1. Read through the text and understand, do not memorize anything before you understand.

Understanding the key in progressive learning, you don't memorize shits and pour them out in exams unless it's anatomy where you have no choice!

2. Constant revision, strictly no last minute studying.

DON'T burn the midnight oil, it's BAD, for your health as well!

Schedule a daily timetable. You can't do last minute work with Human A&P, because there's A LOT of stuffs to cover, ranging from naming, mechanisms up to anatomical aspects. How do you think you will succeed in 1 night? or maybe 2? No way unless you're genius?

3. Anatomical aspect, use flash cards or stick up a wall poster in your toilet maybe?

A lot of people whining about "Damn, how do I memorize all the freak names?!" The number of new terminologies are too damn HIGH!

Yes, I must admit and agree, however the names do have their origin and somewhat related to each other, like urm, tubercle and tuberosity are closely related, which means projection or protuberance. Try to pick up and don't just pure-memorize.

One tip is that, try to spam those medical terminologies among your course mates, so that they get to your brain quicker. For example as a pickup line, "Your mandible looks defined! or maybe "Wow, your "Orbit" is so well-shaped to lay your pair of sparkling eyes in" Lol, can't believe I just made that up.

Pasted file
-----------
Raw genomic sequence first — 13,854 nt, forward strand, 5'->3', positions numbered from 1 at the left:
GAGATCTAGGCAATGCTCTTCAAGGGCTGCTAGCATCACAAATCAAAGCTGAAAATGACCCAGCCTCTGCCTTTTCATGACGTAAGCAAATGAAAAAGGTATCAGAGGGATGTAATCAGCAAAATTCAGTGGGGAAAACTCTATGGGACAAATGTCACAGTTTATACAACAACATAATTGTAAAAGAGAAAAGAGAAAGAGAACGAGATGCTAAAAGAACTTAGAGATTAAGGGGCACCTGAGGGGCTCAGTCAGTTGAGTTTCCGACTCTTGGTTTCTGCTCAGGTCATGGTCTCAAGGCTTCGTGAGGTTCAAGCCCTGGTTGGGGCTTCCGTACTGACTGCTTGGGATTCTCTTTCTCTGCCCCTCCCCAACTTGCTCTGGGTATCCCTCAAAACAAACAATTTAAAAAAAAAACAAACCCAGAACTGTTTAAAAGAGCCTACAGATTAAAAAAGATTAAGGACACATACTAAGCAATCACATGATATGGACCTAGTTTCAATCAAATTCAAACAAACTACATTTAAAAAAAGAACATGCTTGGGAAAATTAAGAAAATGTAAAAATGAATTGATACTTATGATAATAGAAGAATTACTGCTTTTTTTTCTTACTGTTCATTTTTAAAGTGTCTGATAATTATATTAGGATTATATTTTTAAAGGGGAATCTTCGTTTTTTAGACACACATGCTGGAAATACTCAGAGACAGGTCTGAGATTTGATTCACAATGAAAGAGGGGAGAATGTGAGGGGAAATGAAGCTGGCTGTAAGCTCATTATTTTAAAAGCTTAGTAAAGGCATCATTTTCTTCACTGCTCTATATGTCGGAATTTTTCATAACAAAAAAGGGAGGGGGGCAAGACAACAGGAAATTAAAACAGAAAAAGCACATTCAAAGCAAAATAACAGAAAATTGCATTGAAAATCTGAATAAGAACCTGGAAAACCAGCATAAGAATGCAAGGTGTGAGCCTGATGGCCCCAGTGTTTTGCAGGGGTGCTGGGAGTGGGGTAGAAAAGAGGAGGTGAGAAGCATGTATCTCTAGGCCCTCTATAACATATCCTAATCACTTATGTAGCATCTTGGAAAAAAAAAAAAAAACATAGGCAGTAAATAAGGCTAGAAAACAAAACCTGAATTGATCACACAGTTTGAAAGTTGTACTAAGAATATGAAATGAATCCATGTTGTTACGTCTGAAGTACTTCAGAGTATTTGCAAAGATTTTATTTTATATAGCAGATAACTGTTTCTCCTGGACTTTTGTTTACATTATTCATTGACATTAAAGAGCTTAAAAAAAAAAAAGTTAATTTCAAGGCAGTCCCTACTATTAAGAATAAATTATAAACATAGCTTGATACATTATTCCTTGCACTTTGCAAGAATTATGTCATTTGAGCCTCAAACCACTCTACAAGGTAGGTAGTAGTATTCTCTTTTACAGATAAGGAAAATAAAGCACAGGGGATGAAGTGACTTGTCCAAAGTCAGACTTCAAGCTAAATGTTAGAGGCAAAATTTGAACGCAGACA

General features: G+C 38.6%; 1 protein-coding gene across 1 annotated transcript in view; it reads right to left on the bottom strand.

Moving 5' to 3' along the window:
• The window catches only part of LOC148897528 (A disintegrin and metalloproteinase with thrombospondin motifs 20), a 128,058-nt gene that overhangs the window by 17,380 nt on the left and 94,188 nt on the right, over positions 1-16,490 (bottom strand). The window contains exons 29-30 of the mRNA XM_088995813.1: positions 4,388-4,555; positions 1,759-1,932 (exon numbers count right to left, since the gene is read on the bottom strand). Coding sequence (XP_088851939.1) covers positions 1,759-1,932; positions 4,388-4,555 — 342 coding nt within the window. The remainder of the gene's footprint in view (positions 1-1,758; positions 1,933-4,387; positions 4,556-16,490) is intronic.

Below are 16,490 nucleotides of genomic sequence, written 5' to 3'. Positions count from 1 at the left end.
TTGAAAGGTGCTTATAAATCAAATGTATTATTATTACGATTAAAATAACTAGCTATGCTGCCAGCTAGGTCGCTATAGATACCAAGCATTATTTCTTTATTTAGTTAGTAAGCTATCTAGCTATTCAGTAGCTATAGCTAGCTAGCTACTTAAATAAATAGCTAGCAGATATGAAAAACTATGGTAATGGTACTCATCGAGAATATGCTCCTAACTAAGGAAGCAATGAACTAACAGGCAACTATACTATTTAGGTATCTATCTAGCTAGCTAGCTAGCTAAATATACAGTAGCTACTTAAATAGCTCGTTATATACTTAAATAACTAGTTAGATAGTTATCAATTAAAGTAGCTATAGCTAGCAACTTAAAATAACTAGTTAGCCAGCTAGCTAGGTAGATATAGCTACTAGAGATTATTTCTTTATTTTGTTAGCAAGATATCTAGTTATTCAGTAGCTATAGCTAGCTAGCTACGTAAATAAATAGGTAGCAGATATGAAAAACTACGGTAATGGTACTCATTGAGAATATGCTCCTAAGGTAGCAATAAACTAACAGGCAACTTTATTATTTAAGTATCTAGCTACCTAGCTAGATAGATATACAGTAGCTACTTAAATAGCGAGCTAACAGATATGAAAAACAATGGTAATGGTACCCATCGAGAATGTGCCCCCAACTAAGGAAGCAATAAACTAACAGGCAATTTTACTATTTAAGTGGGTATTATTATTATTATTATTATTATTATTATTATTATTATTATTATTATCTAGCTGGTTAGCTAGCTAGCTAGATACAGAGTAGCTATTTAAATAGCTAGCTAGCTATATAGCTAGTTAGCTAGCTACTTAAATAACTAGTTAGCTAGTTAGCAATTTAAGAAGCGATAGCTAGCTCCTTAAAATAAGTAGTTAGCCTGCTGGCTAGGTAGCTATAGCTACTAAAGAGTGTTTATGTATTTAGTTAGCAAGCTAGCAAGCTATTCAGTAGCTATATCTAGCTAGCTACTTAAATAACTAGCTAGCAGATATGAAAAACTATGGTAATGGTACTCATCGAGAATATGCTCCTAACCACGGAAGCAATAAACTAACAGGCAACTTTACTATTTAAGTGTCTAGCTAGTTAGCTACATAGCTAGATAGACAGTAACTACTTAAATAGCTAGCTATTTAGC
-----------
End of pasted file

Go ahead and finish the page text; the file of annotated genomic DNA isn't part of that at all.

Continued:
4. Get enough sleep, say NO to PILLS nor DRUGS!

Studies show that, Sleep helps build long-term memories, it's a proven fact cause it works on me. So now before you sleep, spam memorize all those anatomical names! One effective way to get them into your brain! Thank me no! ;) Oh yeah, DON'T take adrenaline pills or whatever drugs, their effects are temporary, please don't!

With all tips above, I can't see any reasons why you can't succeed in Human Anatomy & Physiology, lazy is not an excuse!!

The Future is In Your Hand!

Strive for nothing but success!